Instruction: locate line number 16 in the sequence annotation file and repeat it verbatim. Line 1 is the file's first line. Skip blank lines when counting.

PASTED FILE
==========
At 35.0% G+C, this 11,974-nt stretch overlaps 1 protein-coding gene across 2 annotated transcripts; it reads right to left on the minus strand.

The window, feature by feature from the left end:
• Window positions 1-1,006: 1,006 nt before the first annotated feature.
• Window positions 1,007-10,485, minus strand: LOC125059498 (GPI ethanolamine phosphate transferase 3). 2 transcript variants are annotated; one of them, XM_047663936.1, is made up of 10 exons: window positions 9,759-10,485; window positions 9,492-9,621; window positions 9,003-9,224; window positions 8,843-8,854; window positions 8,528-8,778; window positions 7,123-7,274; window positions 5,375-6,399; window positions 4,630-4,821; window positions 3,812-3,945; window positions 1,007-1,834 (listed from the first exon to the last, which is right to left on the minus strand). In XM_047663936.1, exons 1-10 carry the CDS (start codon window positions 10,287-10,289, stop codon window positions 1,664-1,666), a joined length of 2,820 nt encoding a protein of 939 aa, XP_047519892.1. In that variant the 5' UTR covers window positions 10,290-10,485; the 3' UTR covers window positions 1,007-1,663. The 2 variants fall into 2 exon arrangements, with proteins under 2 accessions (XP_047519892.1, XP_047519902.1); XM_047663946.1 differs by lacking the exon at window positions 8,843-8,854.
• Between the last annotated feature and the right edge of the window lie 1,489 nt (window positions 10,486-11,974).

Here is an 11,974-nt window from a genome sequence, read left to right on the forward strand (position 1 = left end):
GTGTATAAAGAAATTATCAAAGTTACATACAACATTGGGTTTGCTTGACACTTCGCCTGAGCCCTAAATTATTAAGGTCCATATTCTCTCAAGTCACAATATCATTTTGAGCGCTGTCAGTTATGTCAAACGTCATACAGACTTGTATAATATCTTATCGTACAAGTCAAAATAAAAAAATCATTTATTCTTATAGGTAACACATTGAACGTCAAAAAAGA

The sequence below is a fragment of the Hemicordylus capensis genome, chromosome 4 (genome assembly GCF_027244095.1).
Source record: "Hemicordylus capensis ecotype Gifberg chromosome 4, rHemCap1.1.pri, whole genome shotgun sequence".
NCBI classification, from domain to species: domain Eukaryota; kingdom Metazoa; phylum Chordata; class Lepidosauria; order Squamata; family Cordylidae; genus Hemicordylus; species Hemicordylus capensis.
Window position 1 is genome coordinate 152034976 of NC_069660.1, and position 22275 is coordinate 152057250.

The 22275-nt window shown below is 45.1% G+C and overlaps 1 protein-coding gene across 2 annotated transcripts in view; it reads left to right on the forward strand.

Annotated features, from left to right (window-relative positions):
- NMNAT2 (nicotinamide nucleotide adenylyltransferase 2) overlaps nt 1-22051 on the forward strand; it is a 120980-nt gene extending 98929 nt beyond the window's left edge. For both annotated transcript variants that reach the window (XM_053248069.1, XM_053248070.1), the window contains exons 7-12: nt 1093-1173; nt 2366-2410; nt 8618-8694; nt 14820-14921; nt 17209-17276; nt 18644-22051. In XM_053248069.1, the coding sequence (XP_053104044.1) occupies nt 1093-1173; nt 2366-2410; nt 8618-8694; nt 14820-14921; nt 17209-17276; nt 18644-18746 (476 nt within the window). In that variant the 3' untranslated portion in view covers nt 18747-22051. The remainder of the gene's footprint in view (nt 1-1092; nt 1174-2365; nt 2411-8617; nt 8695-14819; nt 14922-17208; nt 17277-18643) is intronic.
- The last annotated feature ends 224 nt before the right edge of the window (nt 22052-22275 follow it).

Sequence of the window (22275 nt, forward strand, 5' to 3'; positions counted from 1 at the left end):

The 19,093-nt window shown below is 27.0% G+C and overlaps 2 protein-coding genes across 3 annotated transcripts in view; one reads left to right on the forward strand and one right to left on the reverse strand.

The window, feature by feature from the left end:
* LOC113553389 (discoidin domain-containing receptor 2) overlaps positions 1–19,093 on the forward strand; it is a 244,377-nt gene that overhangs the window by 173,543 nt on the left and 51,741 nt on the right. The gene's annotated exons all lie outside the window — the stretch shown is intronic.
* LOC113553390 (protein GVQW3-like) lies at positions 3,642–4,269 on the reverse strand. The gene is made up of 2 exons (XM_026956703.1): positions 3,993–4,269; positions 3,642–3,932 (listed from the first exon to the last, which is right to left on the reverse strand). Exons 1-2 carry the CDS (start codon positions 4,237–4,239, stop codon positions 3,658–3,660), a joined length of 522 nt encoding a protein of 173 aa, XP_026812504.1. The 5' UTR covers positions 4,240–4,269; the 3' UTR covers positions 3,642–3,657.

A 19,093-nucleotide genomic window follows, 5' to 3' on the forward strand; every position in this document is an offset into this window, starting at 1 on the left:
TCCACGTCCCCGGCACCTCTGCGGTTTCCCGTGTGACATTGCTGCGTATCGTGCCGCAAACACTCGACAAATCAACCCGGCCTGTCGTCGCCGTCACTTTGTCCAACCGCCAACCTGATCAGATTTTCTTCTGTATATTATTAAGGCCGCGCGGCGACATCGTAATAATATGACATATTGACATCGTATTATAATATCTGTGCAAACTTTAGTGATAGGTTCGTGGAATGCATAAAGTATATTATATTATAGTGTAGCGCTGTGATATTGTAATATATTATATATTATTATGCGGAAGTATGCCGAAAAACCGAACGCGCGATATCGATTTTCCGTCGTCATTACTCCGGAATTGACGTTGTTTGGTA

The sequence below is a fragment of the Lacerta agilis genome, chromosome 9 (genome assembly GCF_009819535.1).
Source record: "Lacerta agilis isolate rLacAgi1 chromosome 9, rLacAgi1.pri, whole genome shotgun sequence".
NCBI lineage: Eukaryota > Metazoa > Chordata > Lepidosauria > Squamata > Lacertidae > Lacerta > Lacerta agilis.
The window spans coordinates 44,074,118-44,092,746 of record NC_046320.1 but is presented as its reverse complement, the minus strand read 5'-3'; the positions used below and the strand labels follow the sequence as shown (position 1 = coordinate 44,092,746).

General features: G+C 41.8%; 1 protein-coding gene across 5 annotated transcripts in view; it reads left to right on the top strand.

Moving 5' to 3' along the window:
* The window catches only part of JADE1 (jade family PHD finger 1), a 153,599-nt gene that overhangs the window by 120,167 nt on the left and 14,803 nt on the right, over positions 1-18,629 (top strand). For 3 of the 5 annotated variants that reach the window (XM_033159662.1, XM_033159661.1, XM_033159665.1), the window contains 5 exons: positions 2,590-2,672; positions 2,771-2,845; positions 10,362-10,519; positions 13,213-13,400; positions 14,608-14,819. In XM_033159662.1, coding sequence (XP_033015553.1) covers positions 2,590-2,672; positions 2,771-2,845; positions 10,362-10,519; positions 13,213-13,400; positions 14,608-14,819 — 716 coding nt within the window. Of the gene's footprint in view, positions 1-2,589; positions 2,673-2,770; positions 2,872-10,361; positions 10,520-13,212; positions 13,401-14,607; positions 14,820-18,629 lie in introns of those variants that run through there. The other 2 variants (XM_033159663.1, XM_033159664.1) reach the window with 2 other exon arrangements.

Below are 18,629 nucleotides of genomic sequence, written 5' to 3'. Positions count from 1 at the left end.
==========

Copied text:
Sequence of the window (22275 nt, forward strand, 5' to 3'; positions counted from 1 at the left end):